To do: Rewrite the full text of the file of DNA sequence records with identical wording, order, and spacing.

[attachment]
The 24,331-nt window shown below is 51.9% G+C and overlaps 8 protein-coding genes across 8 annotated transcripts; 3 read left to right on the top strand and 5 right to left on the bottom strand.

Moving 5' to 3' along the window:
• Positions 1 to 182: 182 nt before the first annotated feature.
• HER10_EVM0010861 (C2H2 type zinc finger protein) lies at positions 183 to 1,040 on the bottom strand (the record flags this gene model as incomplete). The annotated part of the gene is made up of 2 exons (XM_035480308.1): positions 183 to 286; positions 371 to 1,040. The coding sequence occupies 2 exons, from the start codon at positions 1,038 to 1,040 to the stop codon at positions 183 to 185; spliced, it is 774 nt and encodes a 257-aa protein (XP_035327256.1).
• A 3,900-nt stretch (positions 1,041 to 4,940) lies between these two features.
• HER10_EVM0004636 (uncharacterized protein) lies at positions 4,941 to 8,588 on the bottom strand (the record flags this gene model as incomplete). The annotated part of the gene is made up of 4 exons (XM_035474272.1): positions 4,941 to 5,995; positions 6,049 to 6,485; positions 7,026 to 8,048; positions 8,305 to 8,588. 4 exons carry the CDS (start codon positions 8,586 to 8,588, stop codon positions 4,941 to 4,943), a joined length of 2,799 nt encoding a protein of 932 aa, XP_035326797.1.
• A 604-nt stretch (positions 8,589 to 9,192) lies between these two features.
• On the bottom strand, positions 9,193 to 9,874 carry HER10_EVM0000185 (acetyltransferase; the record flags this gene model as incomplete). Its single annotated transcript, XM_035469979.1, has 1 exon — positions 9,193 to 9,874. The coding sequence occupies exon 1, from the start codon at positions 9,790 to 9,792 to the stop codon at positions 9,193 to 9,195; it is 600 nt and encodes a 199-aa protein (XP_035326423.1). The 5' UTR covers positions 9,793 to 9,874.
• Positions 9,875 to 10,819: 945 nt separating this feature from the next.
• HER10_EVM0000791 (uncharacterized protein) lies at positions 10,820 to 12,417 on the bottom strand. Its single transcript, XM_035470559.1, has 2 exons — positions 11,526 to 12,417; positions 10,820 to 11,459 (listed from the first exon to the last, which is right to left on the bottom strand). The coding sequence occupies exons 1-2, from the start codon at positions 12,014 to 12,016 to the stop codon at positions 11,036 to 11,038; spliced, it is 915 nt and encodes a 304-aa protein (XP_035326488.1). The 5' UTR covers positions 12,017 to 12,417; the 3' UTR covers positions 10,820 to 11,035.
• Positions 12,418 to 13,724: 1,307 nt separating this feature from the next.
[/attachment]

The 24,331-nt window shown below is 51.9% G+C and overlaps 8 protein-coding genes across 8 annotated transcripts; 3 read left to right on the top strand and 5 right to left on the bottom strand.

Moving 5' to 3' along the window:
• Positions 1 to 182: 182 nt before the first annotated feature.
• HER10_EVM0010861 (C2H2 type zinc finger protein) lies at positions 183 to 1,040 on the bottom strand (the record flags this gene model as incomplete). The annotated part of the gene is made up of 2 exons (XM_035480308.1): positions 183 to 286; positions 371 to 1,040. The coding sequence occupies 2 exons, from the start codon at positions 1,038 to 1,040 to the stop codon at positions 183 to 185; spliced, it is 774 nt and encodes a 257-aa protein (XP_035327256.1).
• A 3,900-nt stretch (positions 1,041 to 4,940) lies between these two features.
• HER10_EVM0004636 (uncharacterized protein) lies at positions 4,941 to 8,588 on the bottom strand (the record flags this gene model as incomplete). The annotated part of the gene is made up of 4 exons (XM_035474272.1): positions 4,941 to 5,995; positions 6,049 to 6,485; positions 7,026 to 8,048; positions 8,305 to 8,588. 4 exons carry the CDS (start codon positions 8,586 to 8,588, stop codon positions 4,941 to 4,943), a joined length of 2,799 nt encoding a protein of 932 aa, XP_035326797.1.
• A 604-nt stretch (positions 8,589 to 9,192) lies between these two features.
• On the bottom strand, positions 9,193 to 9,874 carry HER10_EVM0000185 (acetyltransferase; the record flags this gene model as incomplete). Its single annotated transcript, XM_035469979.1, has 1 exon — positions 9,193 to 9,874. The coding sequence occupies exon 1, from the start codon at positions 9,790 to 9,792 to the stop codon at positions 9,193 to 9,195; it is 600 nt and encodes a 199-aa protein (XP_035326423.1). The 5' UTR covers positions 9,793 to 9,874.
• Positions 9,875 to 10,819: 945 nt separating this feature from the next.
• HER10_EVM0000791 (uncharacterized protein) lies at positions 10,820 to 12,417 on the bottom strand. Its single transcript, XM_035470559.1, has 2 exons — positions 11,526 to 12,417; positions 10,820 to 11,459 (listed from the first exon to the last, which is right to left on the bottom strand). The coding sequence occupies exons 1-2, from the start codon at positions 12,014 to 12,016 to the stop codon at positions 11,036 to 11,038; spliced, it is 915 nt and encodes a 304-aa protein (XP_035326488.1). The 5' UTR covers positions 12,017 to 12,417; the 3' UTR covers positions 10,820 to 11,035.
• Positions 12,418 to 13,724: 1,307 nt separating this feature from the next.